Have I doomed my chicks already?


In the Brooder
Feb 18, 2015
Western Maine
So we ordered 8 barred rock from the local farm supply. The order form said they'd be in "around the 13th" and they would call when they arrived.

The 13th came and went with no phone call.

I was at work today, but DH was home. A call came in around 9 AM, but the number was for a different store - not the Farmer's Union. Since he is on a tight deadline right now (works from home), DH didn't answer.

Big mistake.

Turns out the Farmer's Union also owns the equipment rental store across the street, and that's who called. Our chicks came in this morning.

Of course by the time we figured this out it was 5:30 at night and they're closed.

My question is - since we won't be there till tomorrow morning (promptly at 7 AM when they open!!), will our chicks all have perished?? A friend got chickens from their local co-op in another state, and told me stores don't typically feed or water them or anything, since they expect you to get them same day.

I feel terrible. :(
Oh thank god. I just couldn't imagine that - it sounds so cruel! But since that was her experience I just took her word for it.
I work at of those type of stores and we have a lot of brooding boxes with lights, feeders and water for them all (even special order). I would imagine they are the same.
Ok, when you get the chicks, they are going to be travel stressed. At the time you pick them up, get a small bottle of Poultry Nutri-Drench, Pet Nutri-Drops or Goat Nutri-Drench by Bovidr Labs. If they are severely travel stressed, it will compromise their ability to digest any helps you give them. These Bovidr Labs formulas mainline directly into the bloodstream. Measurable in the bloodstream in 30 minutes with 99% utilization. Created by a cattle breeder. . Give each chick one drop only by mouth. Repeat as needed the next 8-10 hours. Use these directions regardless of which formula you choose. Tho they are species-specific they also meet the scientific standard for a universal dose. Then put 2 ml per gallon in their water. or the next 2 weeks. ( my treated water looks like very weak tea). No need to give them electrolytes, Just this. It will get them off to strong start. I have used these products on my poultry and collies for over a decade. Top flight all natural. Excellent emergency nutritional supplement for combating stress of any kind. http://www.nutridrench.com Last season we raised 42 Light Sussex chicks on the Goat Nutri-Drench using the Poultry instructions. No sickness, no deaths. I wrote this a while back: How to Deal With Travel Stress in Baby Chicks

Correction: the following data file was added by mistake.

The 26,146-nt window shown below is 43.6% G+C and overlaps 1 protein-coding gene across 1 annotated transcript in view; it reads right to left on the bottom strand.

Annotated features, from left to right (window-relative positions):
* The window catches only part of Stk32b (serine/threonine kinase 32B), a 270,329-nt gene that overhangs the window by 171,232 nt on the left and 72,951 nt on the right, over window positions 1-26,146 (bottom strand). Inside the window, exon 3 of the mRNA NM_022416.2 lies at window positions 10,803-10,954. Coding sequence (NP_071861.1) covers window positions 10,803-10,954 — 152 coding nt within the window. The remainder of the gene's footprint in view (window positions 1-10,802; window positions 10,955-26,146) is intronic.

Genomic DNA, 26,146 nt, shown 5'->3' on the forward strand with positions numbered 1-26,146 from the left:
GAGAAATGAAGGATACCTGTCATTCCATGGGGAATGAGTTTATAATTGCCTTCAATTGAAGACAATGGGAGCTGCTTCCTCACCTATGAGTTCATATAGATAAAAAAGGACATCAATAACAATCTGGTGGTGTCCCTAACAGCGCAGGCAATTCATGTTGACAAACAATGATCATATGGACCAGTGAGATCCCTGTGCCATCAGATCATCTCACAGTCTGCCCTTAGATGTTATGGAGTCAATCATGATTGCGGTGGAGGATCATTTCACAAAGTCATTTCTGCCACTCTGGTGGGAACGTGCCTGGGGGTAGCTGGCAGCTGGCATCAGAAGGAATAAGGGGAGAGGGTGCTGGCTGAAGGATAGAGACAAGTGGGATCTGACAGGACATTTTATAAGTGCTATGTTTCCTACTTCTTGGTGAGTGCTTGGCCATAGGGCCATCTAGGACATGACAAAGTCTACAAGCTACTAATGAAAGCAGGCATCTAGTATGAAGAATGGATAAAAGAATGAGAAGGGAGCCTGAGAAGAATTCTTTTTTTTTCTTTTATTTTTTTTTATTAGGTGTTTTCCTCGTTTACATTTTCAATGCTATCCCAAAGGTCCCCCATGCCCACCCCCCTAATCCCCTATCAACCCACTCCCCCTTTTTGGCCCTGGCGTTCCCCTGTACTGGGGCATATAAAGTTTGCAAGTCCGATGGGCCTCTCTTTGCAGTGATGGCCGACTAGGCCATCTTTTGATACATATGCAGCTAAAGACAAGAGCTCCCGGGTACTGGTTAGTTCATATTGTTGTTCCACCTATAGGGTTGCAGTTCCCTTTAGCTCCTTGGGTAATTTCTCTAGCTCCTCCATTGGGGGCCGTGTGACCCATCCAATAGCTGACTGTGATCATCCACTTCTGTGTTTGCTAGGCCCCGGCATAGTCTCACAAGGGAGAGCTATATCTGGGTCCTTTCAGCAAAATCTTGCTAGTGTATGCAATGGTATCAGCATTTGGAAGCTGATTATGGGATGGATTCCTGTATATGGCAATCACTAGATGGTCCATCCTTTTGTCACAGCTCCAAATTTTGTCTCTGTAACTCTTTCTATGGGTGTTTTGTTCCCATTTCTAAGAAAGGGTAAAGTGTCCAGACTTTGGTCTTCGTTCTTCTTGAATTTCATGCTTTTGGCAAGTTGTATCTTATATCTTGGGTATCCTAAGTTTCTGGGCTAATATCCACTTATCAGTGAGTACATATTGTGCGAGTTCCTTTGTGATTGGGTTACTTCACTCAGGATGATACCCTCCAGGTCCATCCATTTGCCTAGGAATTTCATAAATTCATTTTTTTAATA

Best Success,
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So we picked up the chicks Friday and like everyone said, they were fed, watered, etc. Nothing to worry about there.

They're now eating, drinking, and seem quite spunky when they're not sleeping in a pile.

I do have two questions -

1) How much is an acceptable amount of pecking? Every now and then one chick will peck another, usually when space is at a premium (under the heat lamp or at the feeding tray). Is this okay? There is plenty of room for the pecked chick to get away from the perpetrator - their brooder is much larger than needed for just 8 chicks.

2) Today they have become fascinated with pecking/scratching down through the shavings to the small bits of sawdust/filings at the bottom of the pen. They then spend a long time all pecking away at the filings and, I presume, ingesting some. Is this ok? Do I need to supply grit as they're essentially eating wood fiber?
Unless they eat a lot of the wood shavings they should be fine. If you are worried they might eat too much, you can give them as small dish of chick grit. They might not need the grit, but it won't hurt them if you offer it. A feeder should be big enough for at least half your chicks to eat from at the same time. If it's really crowded around the feeder, you can add a second one. The heat lamp should be low enough to warm about half the brooder.
Think I solved most of the problem. Moved them into a much larger enclosure, and gave them additional trays of feed. Removed the feeder that had holes for their heads and they seem much happier. Even though we lose more feed to the scratching, it seems to be important for them to do that. I'd rather have them scratch at feed than obsess over sawdust.

Haven't noticed anymore pecking except for, perhaps, one chick who might be "bossy." This one will head for the heat lamp and even if there's only one other chick underneath, will sometimes sidle up to that lone chick and peck it. Bully?

Problem is it's so hard to tell them apart I can't be sure it's the same one haha. Will keep an eye out for any worsening of the pecking habit. Overall though it's vastly reduced since making the changes above.
I took that part of my feeder off, too. They will waste a lot of food, but they eat more. I also had a bully. She would grab their toes & drag them. She did outgrow it & is not the boss hen. As long as they don't draw blood, they should be fine. Have fun with your babies!

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